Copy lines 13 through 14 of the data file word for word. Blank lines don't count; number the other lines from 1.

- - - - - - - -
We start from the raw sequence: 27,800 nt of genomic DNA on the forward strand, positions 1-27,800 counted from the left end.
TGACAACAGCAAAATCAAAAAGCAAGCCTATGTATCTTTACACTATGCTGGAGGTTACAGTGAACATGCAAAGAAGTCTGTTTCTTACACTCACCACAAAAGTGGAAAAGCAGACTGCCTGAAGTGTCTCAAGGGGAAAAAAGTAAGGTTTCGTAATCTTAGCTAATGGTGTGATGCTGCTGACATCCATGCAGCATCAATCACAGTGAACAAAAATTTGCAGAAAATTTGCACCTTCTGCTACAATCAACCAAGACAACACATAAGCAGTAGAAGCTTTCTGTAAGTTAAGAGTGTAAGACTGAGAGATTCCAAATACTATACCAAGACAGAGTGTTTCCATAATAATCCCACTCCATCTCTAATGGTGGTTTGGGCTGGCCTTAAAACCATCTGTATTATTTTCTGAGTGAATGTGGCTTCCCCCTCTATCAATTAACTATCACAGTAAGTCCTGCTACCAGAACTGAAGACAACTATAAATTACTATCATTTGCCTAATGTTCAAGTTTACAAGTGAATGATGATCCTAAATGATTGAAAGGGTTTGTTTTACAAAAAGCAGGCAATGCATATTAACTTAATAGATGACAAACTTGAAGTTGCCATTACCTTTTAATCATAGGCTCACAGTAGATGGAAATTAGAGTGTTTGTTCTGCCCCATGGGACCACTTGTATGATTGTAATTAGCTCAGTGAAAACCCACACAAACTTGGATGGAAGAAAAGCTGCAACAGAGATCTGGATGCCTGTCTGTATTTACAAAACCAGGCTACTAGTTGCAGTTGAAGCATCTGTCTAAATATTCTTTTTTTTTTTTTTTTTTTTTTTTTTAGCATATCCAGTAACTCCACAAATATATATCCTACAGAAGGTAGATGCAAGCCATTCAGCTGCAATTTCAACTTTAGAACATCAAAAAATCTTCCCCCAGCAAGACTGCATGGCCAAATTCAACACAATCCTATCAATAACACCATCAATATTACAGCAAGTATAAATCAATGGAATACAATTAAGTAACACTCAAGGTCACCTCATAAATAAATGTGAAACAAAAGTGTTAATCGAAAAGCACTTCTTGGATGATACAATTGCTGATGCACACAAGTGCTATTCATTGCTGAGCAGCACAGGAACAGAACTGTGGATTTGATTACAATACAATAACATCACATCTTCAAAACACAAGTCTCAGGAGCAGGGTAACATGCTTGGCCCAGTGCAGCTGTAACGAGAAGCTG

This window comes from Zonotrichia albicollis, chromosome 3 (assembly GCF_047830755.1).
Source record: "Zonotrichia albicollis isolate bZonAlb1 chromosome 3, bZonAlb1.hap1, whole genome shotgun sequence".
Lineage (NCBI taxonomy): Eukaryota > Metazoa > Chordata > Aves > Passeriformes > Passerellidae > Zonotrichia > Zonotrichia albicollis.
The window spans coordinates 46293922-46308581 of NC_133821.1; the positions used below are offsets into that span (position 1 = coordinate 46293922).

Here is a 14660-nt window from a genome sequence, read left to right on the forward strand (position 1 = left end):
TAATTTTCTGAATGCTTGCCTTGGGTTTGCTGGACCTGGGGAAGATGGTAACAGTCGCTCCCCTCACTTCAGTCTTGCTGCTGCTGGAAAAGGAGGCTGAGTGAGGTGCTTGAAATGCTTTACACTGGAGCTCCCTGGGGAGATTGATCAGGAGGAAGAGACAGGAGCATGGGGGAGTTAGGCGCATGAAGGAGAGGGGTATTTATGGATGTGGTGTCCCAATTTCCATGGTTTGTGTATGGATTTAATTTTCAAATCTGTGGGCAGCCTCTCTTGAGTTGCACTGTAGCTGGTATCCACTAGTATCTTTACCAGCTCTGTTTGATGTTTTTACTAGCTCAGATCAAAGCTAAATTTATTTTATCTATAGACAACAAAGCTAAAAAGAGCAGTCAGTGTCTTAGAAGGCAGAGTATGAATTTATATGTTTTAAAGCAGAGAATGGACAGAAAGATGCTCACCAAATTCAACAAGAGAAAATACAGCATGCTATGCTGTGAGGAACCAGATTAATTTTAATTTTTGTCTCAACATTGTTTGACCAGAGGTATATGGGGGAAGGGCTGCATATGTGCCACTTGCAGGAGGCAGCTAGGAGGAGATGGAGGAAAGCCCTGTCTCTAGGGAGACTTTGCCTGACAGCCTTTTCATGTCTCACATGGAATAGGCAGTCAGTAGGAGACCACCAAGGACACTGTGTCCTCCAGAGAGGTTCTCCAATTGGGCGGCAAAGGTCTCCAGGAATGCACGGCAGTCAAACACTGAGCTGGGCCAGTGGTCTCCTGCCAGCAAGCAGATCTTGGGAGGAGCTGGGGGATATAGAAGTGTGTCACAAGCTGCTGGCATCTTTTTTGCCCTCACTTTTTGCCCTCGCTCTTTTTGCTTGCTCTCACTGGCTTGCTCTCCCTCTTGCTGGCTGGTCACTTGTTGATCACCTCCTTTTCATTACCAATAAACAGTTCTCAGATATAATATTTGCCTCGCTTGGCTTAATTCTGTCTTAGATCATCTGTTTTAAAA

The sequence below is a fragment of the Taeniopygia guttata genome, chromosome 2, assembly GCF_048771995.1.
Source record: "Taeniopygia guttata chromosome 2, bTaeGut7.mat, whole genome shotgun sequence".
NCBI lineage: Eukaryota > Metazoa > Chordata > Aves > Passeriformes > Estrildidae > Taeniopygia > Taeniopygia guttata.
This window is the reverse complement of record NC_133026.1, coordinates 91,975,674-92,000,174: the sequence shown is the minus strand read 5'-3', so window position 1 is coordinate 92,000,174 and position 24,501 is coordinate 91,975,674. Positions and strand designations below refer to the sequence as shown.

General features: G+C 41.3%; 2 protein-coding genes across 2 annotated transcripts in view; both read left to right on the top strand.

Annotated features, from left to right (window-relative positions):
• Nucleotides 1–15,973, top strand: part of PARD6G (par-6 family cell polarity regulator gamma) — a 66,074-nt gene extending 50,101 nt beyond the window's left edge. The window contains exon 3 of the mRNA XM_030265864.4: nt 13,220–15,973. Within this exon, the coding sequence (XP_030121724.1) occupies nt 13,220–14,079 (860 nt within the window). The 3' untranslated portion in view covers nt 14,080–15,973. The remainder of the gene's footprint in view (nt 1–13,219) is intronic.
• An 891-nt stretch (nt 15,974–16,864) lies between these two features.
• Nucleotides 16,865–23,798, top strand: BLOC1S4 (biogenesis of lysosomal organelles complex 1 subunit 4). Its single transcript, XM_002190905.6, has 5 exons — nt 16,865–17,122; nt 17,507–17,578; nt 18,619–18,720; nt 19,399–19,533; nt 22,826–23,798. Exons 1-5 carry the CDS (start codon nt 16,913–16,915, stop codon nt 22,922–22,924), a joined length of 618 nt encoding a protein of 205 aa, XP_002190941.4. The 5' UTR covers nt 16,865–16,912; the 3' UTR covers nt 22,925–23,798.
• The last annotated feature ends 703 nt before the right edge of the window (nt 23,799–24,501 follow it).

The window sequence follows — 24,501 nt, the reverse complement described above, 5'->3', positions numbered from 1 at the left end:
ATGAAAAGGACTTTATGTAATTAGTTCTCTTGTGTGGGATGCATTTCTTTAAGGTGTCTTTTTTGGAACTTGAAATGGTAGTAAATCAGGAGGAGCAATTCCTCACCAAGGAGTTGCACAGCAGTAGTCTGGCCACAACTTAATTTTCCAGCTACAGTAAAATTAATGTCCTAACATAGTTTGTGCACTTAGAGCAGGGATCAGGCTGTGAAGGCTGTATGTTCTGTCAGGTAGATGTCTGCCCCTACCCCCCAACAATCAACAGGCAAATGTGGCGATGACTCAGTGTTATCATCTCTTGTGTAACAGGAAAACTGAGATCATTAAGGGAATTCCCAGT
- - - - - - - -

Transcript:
General features: G+C 41.3%; 2 protein-coding genes across 2 annotated transcripts in view; both read left to right on the top strand.

Annotated features, from left to right (window-relative positions):